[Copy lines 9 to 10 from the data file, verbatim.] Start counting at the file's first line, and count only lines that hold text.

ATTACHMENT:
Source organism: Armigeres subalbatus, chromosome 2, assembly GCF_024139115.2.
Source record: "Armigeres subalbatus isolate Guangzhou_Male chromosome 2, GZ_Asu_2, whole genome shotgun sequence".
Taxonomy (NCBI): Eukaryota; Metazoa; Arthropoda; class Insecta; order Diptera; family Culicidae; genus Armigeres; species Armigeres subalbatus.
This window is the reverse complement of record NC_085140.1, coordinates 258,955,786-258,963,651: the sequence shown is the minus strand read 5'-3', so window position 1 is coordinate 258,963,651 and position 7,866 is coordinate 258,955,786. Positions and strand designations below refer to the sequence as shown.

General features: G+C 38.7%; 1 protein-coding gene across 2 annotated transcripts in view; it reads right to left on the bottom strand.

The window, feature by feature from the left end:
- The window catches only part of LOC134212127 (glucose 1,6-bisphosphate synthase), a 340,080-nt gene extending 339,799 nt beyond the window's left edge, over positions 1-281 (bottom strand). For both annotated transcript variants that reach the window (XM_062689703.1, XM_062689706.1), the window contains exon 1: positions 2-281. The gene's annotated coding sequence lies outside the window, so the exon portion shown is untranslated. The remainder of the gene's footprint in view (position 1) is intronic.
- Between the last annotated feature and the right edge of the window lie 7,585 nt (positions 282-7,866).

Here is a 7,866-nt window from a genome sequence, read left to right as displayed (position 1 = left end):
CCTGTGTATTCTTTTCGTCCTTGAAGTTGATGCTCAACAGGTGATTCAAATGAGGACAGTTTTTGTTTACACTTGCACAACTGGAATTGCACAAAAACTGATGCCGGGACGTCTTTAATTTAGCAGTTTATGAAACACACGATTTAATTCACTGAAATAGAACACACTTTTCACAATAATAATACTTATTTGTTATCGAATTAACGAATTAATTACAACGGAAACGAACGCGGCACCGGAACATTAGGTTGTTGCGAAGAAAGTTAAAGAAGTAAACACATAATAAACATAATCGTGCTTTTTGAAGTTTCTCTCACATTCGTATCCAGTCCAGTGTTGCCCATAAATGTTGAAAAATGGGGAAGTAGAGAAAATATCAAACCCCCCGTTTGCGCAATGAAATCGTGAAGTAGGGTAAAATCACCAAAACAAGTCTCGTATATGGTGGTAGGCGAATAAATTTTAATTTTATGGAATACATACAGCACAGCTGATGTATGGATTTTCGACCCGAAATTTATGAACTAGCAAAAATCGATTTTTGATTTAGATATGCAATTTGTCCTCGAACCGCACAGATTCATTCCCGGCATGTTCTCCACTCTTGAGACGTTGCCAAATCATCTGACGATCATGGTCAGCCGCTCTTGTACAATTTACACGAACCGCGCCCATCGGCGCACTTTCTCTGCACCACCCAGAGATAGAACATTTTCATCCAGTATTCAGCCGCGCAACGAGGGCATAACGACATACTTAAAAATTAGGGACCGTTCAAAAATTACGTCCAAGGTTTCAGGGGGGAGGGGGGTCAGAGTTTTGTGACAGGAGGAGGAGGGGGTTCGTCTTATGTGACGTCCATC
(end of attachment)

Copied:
Here is a 7,866-nt window from a genome sequence, read left to right as displayed (position 1 = left end):
CCTGTGTATTCTTTTCGTCCTTGAAGTTGATGCTCAACAGGTGATTCAAATGAGGACAGTTTTTGTTTACACTTGCACAACTGGAATTGCACAAAAACTGATGCCGGGACGTCTTTAATTTAGCAGTTTATGAAACACACGATTTAATTCACTGAAATAGAACACACTTTTCACAATAATAATACTTATTTGTTATCGAATTAACGAATTAATTACAACGGAAACGAACGCGGCACCGGAACATTAGGTTGTTGCGAAGAAAGTTAAAGAAGTAAACACATAATAAACATAATCGTGCTTTTTGAAGTTTCTCTCACATTCGTATCCAGTCCAGTGTTGCCCATAAATGTTGAAAAATGGGGAAGTAGAGAAAATATCAAACCCCCCGTTTGCGCAATGAAATCGTGAAGTAGGGTAAAATCACCAAAACAAGTCTCGTATATGGTGGTAGGCGAATAAATTTTAATTTTATGGAATACATACAGCACAGCTGATGTATGGATTTTCGACCCGAAATTTATGAACTAGCAAAAATCGATTTTTGATTTAGATATGCAATTTGTCCTCGAACCGCACAGATTCATTCCCGGCATGTTCTCCACTCTTGAGACGTTGCCAAATCATCTGACGATCATGGTCAGCCGCTCTTGTACAATTTACACGAACCGCGCCCATCGGCGCACTTTCTCTGCACCACCCAGAGATAGAACATTTTCATCCAGTATTCAGCCGCGCAACGAGGGCATAACGACATACTTAAAAATTAGGGACCGTTCAAAAATTACGTCCAAGGTTTCAGGGGGGAGGGGGGTCAGAGTTTTGTGACAGGAGGAGGAGGGGGTTCGTCTTATGTGACGTCCATC